Our heads are still spinning from last week’s TED Live conference (we streamed it live into our headquarters all week and took down tons of teaching points and notes).
What does that mean to you? You’ll get applicable bits of TED to learn from – we’ll be sharing highlights from the four days of jaw-dropping, eye-popping, tear-welling, mind-blowing, gut-busting, breath-catching, heart-moving talks for many posts to come. Here’s the first:
Bryan Stevenson: The Change Agent (Click here for Bryan’s entire TED Talk)
Bryan Stevenson, a human rights lawyer, built an incredible rapport with the audience almost immediately and was able to challenge them to change. Here’s how he did it:
Personal connection: He gained trust right off the bat by telling a personal story of his grandmother. That vulnerability goes a long way – remember that people are buying off on you, personally, not just your content. And by gaining our trust, we’re more likely to take action on the change he’s asking us to make.
Passion: He was polished, but more importantly, he didn’t let that polish gloss over his passion. He showed it in his actions and spoke about it in words like, “Each of us is more than the worse thing we’ve ever done. If somebody tells a lie, they’re not just a liar. If someone takes something that does not belong to them, they’re not just a thief.”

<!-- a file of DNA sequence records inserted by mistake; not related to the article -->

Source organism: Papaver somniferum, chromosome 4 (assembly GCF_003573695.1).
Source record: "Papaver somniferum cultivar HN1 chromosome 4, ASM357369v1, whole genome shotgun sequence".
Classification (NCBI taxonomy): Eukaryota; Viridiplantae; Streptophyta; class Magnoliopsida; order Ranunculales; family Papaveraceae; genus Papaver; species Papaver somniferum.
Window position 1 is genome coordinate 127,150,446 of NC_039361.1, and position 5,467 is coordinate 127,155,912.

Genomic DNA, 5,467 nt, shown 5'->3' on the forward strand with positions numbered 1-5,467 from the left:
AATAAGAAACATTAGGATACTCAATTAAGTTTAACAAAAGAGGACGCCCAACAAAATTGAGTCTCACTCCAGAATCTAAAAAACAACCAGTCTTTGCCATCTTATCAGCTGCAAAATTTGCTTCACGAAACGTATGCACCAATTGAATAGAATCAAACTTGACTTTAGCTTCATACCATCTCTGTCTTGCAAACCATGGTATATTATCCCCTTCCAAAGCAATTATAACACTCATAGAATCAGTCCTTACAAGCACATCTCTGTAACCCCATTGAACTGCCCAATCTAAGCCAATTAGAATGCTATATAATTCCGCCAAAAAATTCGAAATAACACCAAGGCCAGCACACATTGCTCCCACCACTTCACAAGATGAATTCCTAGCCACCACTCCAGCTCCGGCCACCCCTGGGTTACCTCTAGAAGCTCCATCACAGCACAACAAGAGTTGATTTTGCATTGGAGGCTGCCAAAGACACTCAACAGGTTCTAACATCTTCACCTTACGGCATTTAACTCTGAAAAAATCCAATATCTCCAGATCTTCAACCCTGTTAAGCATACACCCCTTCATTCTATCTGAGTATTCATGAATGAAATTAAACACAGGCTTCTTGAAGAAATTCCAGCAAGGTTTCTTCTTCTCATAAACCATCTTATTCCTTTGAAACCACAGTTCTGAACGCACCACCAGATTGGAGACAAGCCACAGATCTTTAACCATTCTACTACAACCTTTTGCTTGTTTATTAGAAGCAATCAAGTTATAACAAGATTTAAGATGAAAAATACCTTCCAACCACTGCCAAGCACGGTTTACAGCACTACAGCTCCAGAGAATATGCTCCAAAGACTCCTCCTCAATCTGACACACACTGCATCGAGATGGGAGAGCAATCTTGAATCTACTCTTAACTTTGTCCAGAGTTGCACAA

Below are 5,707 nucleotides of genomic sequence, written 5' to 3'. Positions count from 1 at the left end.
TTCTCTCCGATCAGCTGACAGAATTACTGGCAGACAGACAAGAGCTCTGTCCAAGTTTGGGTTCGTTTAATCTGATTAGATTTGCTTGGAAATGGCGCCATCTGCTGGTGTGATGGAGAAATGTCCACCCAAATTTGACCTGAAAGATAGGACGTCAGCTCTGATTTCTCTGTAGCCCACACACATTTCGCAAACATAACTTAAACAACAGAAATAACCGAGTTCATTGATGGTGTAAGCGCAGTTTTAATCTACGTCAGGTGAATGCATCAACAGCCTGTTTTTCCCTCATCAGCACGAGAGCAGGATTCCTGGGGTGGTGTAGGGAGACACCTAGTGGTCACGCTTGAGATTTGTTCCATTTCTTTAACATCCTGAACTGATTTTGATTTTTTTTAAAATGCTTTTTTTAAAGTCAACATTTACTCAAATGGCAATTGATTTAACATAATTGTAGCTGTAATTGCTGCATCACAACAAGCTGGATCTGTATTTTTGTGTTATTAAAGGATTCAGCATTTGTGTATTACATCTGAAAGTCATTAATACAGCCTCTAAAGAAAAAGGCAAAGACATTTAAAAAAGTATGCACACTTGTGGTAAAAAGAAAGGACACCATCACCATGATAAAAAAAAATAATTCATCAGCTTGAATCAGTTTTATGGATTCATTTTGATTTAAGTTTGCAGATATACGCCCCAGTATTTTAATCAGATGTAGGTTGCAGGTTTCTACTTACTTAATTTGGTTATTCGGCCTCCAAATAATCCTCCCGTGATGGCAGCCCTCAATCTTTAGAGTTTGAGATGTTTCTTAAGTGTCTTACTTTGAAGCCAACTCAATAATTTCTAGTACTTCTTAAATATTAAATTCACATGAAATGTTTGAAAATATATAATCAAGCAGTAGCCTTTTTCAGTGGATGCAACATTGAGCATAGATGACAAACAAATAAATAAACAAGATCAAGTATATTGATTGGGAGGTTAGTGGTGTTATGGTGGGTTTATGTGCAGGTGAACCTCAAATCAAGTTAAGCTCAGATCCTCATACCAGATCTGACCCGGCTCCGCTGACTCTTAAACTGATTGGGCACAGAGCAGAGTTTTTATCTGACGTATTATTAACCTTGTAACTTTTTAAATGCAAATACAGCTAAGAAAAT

Point Of View: He clearly stated a bold Point Of View directly to the TED audience calling them to be brave and find ways to embrace challenges and suffering. He moved us toward action, rather than just giving an informative talk on injustice. Watch the video clip below to see how he did it.
So, what can you do?
- When you’re next speaking, think of a story and anchor it to your main point. A story that shines light on who you are will not only build a connection with your audience, but it will also be memorable. Your message needs to last longer than the length of your meeting.
- Of course you need to come across confident, credible, and polished to your audience. But like Bryan, don’t let that take away from your passion. Prepare beforehand, but let some of that extemporaneous real personality shine through, too. Your authentic passion is what inspires an audience.
- Ask yourself when you’re crafting your next message, “What is the biggest change my audience needs to make? What’s the one thing I want them to walk out of the room with?” Give them direction from the start, and then make your case with all your facts and figures.
When you watch Bryan’s whole talk, please share. What else did you learn? Have any other talks inspired you recently? We highly recommend you take a little time and watch some (they’re 20-ish minutes each, and well worth the time – here’s the link for TED.com).